Krab provides instant loans for trucking companies in India. India’s logistics market, despite being valued at $160 billion, remains one of the most inefficient sectors that continues to drag the economy. In recent years, a handful of startups have started to explore ways to work with trucking companies.
Bueno Finance says it wants to help the next billion users in India get access to financial services. It says it wants to solve for short-term cash needs of customers by using digital credit card over UPI. It was to build a Chime for India, and has amassed 70,000 customers.
Betterhalf is building a Match.com for 100 million Indians. It says it is generating $75,000 in monthly revenues, a figure that is growing 30% every month.
Pensil is helping teachers who use YouTube monetize their courses. “YouTube is the largest education platform in India — but it’s not built for teachers,” said Surender Singh, co-founder of Pensil, at the presentation on Tuesday. The startup has built tools to allow teachers to create content, facilitate discussions and collect payments.
AcadPal operates an eponymous app for India’s 10 million teachers to share homework with a tap. The startup is attempting to target a $1.4 billion market, which consists of over 400,000 private schools.
Pragmatic Leaders is attempting to build a platform to provide cost-effective alternative to an MBA. It is already clocking a monthly revenue of $112,000 and is cash-flow positive.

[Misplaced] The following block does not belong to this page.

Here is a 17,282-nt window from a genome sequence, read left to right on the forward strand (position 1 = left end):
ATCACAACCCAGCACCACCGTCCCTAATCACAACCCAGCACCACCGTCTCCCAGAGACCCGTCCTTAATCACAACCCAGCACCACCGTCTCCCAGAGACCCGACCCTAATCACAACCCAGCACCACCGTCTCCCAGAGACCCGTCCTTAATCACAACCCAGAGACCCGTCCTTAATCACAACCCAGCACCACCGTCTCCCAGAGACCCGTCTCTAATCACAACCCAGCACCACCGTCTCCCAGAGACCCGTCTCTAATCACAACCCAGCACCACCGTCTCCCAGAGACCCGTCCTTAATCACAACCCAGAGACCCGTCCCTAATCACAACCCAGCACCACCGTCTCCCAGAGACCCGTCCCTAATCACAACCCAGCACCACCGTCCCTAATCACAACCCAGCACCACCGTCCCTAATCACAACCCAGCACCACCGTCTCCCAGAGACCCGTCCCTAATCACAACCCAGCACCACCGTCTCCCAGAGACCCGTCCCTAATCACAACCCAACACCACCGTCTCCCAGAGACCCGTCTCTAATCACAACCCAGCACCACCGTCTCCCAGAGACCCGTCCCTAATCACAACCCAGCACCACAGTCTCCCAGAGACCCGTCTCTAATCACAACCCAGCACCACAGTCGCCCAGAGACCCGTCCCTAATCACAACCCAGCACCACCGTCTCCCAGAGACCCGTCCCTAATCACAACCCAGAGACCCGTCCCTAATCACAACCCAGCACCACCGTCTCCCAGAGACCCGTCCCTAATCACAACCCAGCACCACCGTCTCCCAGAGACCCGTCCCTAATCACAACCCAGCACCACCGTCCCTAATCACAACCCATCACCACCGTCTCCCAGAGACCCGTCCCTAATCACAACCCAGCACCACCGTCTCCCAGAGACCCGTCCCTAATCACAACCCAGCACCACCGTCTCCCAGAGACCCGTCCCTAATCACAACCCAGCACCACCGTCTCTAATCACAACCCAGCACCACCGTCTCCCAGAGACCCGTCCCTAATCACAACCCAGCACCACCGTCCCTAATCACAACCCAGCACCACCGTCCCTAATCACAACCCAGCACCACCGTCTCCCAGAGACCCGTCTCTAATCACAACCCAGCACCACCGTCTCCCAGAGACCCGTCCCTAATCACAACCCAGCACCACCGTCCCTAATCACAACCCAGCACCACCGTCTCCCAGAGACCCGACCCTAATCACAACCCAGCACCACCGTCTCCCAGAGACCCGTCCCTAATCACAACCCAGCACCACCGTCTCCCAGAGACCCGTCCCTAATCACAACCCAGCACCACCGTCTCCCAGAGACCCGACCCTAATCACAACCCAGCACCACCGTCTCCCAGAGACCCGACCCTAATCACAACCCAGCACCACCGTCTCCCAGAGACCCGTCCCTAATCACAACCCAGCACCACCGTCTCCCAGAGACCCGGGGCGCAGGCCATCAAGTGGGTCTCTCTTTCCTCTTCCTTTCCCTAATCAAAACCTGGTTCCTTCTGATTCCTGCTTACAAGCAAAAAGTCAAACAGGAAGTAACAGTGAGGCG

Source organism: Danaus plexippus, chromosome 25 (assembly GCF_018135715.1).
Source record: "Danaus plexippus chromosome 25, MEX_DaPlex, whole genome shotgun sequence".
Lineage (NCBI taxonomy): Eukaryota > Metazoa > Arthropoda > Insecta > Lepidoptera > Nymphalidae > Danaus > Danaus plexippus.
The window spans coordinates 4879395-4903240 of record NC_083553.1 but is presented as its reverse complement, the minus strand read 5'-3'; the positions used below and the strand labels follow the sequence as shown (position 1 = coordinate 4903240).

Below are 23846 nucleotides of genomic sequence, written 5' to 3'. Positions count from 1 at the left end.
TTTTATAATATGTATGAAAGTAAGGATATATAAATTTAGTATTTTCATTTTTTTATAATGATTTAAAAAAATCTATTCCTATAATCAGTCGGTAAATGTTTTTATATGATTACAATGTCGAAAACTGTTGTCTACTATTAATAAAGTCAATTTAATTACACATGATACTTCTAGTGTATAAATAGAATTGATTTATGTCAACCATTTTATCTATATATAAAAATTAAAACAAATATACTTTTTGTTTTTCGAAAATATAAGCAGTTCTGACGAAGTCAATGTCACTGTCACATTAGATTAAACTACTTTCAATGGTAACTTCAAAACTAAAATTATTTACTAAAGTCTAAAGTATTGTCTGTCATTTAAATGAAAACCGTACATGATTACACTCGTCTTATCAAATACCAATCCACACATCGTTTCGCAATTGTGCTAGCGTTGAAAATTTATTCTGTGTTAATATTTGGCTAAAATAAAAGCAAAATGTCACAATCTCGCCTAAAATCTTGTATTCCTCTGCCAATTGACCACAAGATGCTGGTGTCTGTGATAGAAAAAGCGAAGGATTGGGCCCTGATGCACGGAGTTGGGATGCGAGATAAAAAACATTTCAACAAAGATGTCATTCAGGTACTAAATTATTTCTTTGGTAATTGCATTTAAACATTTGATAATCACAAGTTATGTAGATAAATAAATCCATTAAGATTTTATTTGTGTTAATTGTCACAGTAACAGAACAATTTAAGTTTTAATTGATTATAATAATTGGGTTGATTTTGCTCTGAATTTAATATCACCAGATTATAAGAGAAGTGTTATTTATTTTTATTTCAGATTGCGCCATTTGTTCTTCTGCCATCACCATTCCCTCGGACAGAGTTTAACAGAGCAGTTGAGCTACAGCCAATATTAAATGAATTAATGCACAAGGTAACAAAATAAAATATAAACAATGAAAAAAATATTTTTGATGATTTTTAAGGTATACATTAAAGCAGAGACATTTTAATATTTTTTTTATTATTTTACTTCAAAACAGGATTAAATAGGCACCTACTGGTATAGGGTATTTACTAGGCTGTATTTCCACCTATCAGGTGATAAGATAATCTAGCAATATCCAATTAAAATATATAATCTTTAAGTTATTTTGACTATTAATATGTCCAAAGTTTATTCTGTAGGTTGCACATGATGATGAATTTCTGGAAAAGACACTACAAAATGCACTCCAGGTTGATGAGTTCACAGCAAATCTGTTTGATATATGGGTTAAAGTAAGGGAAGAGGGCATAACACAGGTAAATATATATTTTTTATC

Splitsub is addressing a problem that tens of millions of users in India face — subscription fatigue. It says it has built a Pinduoduo for online subscriptions in India, allowing group buying and sharing of online subscriptions for services such as Netflix and Spotify.
Zingbus has built a platform for bus travel between Indian cities. (Several startups in India are helping users get cabs, three-wheelers autos and two-wheelers bikes. Buses have remained largely untapped.)
Tilt is building a docked bike-sharing platform for Indian campuses. The startup, which has generated about $20,000 in revenues this month so far, says it has been profitable for the past 18 months.
FanPlay is a platform for social media influencers, helping them monetize by playing mobile games with their fans and followers.
In India only a fraction of the nation’s 1.3 billion people currently have access to insurance and some analysts say that digital firms could prove crucial in bringing these services to the masses. According to rating agency ICRA, insurance products had reached less than 3% of the population as of 2017.
An average Indian makes about $2,100 a year, according to the World Bank. ICRA estimated that of those Indians who had purchased an insurance product, they were spending less than $50 on it in 2017.
Three startups in the current batch are planning to disrupt this market, which is largely commanded by state and bank-backed insurers.
GroMo is an app for independent agents to sell insurance in India. Most insurance policies in India are sold by agents. The startup says it is already generating monthly revenues of over $200,000.
Bimaplan is attempting to replace the agents with an app and reach users by a referral network. The app launched last month and has already sold 700 policies this month.
BimaPe helps users better understand their policies, and make informed decisions about whether those policies are right for them. The startup, leveraging New Delhi’s new regulations, is using a government issued ID card to fetch insurance policies.
Codingal is an online, after-school program for K-12 students in India to learn computer science. There are roughly 270 million K-12 students in the country.